In this week's Scrubbing Up, Dr Gavin Sandercock argues there has been a well-meaning but misguided focus on obesity, while the harm caused by inactivity has been overlooked.
We are used to seeing reports warning of an "obesity time-bomb". But the extent of the problem is often exaggerated.
Figures for 2010-11, from the National Child Measurement Programme, suggest 9% of five- to six-year-olds are obese.
That equates to 2.7 children in each class of 30. In 1990, it was 1.5.
Does a 20-year increase of just over one child per class seem like an epidemic?
Other data suggests childhood obesity levels are starting to plateau or even fall slightly.
Overweight and obesity levels among two- to five-year-olds stayed relatively stable at 25% for boys and 23% for girls between 2003 and 2013.
But public health's continual focus on food and obesity leaves the more harmful effects of inactivity overlooked and ignores the role of physical fitness in health promotion and monitoring.
Despite its absence from the title, "obesity" was mentioned 193 times in the 150-minute parliamentary select committee on The Role of Diet and Physical Activity in Health.
Dietary advice changes almost continually: eat less fat, ban junk food, tax fizzy-pop.
The Local Government Association has proposed a tax on "unhealthy" foods to enable local authorities to help overweight and obese children.
But are we missing the point?
Fitness not fatness
Healthy eating is important, but it is not the answer to obesity. Most interventions, such as breakfast clubs or free school dinners, may actually increase the calories consumed.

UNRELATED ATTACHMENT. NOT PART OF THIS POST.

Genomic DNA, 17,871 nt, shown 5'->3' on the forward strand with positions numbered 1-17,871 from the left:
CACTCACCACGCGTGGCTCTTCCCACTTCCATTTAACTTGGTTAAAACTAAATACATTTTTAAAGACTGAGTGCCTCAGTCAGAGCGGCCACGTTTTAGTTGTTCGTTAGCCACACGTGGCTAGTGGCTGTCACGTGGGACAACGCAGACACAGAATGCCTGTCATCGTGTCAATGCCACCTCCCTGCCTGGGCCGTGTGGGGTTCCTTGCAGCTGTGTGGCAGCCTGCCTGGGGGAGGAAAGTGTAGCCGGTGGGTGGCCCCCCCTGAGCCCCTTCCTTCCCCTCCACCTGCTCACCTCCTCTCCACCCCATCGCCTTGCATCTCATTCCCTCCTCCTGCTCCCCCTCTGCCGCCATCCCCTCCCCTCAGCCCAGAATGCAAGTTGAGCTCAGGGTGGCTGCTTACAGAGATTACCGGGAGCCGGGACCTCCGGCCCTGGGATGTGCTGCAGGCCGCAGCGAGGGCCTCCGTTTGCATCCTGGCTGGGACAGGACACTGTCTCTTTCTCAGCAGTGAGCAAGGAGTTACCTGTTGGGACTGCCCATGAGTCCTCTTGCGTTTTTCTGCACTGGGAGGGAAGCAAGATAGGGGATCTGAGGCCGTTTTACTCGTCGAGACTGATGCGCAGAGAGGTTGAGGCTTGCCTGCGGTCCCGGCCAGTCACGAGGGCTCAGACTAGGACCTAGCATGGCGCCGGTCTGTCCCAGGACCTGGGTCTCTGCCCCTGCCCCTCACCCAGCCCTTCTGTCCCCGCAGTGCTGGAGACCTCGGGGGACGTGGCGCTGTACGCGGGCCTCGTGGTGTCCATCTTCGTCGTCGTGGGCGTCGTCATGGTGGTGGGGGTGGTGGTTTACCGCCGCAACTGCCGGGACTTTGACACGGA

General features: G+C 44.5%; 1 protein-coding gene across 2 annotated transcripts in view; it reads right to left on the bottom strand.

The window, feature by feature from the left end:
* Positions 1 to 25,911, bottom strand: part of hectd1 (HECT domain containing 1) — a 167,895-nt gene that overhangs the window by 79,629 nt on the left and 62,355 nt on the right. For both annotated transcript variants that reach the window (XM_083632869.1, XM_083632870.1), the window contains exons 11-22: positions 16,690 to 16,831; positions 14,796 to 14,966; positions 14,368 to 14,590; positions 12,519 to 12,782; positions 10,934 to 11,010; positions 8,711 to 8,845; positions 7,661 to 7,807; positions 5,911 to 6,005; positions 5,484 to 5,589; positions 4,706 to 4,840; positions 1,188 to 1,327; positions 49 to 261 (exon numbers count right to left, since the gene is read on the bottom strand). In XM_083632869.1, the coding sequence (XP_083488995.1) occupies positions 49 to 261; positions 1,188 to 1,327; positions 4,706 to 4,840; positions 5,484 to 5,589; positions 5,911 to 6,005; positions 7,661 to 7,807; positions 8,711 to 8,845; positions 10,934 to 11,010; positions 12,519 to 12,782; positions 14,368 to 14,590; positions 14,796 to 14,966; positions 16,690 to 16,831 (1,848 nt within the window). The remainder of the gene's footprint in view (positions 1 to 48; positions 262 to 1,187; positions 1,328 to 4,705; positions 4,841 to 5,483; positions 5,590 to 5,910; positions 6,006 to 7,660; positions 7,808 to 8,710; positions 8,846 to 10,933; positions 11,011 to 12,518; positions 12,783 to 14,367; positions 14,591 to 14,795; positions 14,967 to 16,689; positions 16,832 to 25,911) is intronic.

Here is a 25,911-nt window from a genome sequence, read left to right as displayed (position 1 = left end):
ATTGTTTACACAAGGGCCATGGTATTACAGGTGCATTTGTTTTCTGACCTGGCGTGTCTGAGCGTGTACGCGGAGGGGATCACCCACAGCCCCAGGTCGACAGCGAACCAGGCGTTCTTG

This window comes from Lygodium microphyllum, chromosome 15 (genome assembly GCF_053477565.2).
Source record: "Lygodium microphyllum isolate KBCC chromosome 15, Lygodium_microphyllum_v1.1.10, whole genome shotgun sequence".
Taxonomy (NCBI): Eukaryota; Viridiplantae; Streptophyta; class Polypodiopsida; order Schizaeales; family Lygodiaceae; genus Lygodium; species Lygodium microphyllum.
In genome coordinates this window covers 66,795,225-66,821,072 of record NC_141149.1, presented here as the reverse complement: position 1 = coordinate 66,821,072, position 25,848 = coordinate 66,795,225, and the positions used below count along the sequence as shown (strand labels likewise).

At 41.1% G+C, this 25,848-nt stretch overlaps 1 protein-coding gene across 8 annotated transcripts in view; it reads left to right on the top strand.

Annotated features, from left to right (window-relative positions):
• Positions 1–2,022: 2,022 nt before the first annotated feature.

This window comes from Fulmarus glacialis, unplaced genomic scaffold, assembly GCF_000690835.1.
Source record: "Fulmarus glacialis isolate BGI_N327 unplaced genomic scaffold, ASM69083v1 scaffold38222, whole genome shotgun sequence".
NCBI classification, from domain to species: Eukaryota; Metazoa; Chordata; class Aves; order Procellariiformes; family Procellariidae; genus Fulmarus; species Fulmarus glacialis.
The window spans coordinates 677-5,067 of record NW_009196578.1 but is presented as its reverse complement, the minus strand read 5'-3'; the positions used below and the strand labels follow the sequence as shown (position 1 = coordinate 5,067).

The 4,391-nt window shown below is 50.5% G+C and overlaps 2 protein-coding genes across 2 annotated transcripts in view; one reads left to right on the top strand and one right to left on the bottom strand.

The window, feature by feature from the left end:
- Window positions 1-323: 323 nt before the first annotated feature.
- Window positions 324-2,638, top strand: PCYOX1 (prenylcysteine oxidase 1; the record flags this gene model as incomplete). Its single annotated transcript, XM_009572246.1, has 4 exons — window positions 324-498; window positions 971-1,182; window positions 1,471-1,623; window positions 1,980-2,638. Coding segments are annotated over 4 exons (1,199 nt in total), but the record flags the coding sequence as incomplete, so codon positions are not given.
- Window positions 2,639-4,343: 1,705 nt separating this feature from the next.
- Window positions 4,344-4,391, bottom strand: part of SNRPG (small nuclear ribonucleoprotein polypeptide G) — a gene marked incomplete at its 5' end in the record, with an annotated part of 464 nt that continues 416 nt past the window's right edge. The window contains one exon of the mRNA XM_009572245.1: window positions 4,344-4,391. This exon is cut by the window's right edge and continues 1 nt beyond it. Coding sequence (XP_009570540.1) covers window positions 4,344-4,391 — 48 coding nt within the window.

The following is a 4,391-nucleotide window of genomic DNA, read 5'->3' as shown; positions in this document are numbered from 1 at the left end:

Arguably, inactivity is a better predictor of ill health than obesity.
Figures from the Physical Activity Statistics 2015 - British Heart Foundation (BHF) published this January show less than a fifth of children say they move enough - a figure that's still falling.
Shockingly, the BHF's own direct assessment of activity, using accelerometers, showed that none of the 11- to 15-year-old girls and only 7% of boys they measured actually did enough exercise.
All children and young people should engage in moderate-to-vigorous intensity physical activity for at least 60 minutes a day.
But I think a better approach would be to measure fitness.
Changes in activity levels often fail to have a big impact on body mass index (BMI). But it is very rare that anyone who becomes more active, for example by walking to school or work, or training for a fun-run, does not become and feel much physically fitter.
I routinely test the fitness of elite sports people, the public, cardiac patients and entire schools. Our research in schools shows decline in children's fitness.
What is needed is a wide-ranging set of changes to help children be habitually more active, more often.
If we measured fitness, as the chief medical officer recommended in 2009, we would see the problems that physical inactivity is causing and realise just how successfully some of the fantastic initiatives supported by Sport England, the BHF and UK Active really are.
BMI is a symptom of inactivity, but it should not be used as the last word in measuring success of interventions to increase physical activity.
Anybody of any size can benefit from being more active whether they see a change in their weight or not.